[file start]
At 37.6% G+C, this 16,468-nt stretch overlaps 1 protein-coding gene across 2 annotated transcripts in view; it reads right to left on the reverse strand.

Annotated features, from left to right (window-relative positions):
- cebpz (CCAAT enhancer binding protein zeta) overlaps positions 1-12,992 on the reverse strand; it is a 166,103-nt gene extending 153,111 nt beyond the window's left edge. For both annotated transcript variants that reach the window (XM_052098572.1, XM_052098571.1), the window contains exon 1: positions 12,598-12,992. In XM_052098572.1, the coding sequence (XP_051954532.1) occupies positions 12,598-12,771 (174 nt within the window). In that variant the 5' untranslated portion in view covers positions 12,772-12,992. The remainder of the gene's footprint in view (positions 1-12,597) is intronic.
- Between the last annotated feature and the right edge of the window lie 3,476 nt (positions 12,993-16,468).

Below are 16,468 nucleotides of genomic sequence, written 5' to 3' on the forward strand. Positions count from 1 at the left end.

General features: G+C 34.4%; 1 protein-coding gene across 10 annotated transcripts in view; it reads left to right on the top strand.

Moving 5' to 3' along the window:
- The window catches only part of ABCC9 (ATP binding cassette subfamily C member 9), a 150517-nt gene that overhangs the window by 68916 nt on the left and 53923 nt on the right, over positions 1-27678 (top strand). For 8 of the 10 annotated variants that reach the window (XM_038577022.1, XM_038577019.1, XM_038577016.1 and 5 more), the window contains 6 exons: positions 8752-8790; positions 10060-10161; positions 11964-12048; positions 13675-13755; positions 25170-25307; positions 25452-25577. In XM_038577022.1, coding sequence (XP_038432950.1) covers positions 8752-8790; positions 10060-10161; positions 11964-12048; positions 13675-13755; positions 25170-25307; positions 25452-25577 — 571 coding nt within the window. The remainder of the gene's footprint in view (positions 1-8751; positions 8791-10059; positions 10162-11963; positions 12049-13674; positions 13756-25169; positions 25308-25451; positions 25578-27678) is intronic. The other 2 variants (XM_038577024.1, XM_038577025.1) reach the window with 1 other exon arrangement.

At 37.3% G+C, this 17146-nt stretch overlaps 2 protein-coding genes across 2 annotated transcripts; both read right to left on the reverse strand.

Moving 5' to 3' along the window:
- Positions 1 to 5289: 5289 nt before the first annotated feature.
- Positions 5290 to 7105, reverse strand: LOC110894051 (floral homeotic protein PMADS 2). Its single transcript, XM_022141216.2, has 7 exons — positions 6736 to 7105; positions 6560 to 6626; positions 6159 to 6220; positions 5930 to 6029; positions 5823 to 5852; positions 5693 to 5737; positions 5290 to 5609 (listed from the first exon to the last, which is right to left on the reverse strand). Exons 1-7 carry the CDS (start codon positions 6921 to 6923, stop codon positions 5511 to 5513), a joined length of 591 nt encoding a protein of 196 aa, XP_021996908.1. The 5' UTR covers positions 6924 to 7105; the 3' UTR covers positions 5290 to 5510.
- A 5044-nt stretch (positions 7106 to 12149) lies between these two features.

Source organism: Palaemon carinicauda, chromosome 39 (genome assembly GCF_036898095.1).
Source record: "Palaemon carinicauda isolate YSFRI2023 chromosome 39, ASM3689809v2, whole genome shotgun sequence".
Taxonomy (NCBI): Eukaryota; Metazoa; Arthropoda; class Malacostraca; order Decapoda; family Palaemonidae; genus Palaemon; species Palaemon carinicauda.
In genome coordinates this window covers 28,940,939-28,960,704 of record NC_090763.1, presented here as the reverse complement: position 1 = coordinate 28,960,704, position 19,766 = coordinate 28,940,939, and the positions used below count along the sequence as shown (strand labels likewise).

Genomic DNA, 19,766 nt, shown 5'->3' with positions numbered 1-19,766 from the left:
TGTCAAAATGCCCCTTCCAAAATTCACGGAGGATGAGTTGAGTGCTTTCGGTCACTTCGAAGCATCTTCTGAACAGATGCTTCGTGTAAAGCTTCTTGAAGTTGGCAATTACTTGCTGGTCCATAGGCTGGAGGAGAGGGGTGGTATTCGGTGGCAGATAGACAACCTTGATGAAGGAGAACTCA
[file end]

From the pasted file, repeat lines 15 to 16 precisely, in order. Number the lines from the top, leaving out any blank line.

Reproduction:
Source record: "Palaemon carinicauda isolate YSFRI2023 chromosome 39, ASM3689809v2, whole genome shotgun sequence".
Taxonomy (NCBI): Eukaryota; Metazoa; Arthropoda; class Malacostraca; order Decapoda; family Palaemonidae; genus Palaemon; species Palaemon carinicauda.